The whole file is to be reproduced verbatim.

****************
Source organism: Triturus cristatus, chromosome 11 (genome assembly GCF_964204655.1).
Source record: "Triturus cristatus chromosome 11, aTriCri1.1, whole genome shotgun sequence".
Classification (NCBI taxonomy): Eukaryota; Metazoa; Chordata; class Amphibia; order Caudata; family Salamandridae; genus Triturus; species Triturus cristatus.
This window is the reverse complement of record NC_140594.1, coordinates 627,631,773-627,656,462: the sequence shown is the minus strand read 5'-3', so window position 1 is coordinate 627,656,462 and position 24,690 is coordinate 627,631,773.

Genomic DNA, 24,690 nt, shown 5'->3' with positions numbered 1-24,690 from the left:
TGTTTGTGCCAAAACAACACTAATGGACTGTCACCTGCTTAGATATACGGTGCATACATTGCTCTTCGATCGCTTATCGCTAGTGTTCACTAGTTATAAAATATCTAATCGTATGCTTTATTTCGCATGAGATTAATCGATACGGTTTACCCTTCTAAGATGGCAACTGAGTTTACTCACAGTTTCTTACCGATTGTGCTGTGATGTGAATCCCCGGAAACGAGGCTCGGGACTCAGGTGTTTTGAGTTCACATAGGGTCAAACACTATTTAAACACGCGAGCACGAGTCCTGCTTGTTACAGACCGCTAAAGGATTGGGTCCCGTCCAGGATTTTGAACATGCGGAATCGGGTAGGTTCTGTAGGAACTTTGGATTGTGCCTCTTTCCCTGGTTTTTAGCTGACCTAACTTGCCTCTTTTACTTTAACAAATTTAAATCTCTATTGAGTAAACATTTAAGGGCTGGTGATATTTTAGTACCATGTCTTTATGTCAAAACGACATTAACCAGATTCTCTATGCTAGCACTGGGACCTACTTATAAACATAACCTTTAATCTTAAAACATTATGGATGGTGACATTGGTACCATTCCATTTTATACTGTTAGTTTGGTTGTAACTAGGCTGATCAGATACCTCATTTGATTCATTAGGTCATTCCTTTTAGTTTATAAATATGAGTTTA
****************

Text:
Source organism: Triturus cristatus, chromosome 11 (genome assembly GCF_964204655.1).
Source record: "Triturus cristatus chromosome 11, aTriCri1.1, whole genome shotgun sequence".
Classification (NCBI taxonomy): Eukaryota; Metazoa; Chordata; class Amphibia; order Caudata; family Salamandridae; genus Triturus; species Triturus cristatus.
This window is the reverse complement of record NC_140594.1, coordinates 627,631,773-627,656,462: the sequence shown is the minus strand read 5'-3', so window position 1 is coordinate 627,656,462 and position 24,690 is coordinate 627,631,773.

Genomic DNA, 24,690 nt, shown 5'->3' with positions numbered 1-24,690 from the left:
TGTTTGTGCCAAAACAACACTAATGGACTGTCACCTGCTTAGATATACGGTGCATACATTGCTCTTCGATCGCTTATCGCTAGTGTTCACTAGTTATAAAATATCTAATCGTATGCTTTATTTCGCATGAGATTAATCGATACGGTTTACCCTTCTAAGATGGCAACTGAGTTTACTCACAGTTTCTTACCGATTGTGCTGTGATGTGAATCCCCGGAAACGAGGCTCGGGACTCAGGTGTTTTGAGTTCACATAGGGTCAAACACTATTTAAACACGCGAGCACGAGTCCTGCTTGTTACAGACCGCTAAAGGATTGGGTCCCGTCCAGGATTTTGAACATGCGGAATCGGGTAGGTTCTGTAGGAACTTTGGATTGTGCCTCTTTCCCTGGTTTTTAGCTGACCTAACTTGCCTCTTTTACTTTAACAAATTTAAATCTCTATTGAGTAAACATTTAAGGGCTGGTGATATTTTAGTACCATGTCTTTATGTCAAAACGACATTAACCAGATTCTCTATGCTAGCACTGGGACCTACTTATAAACATAACCTTTAATCTTAAAACATTATGGATGGTGACATTGGTACCATTCCATTTTATACTGTTAGTTTGGTTGTAACTAGGCTGATCAGATACCTCATTTGATTCATTAGGTCATTCCTTTTAGTTTATAAATATGAGTTTA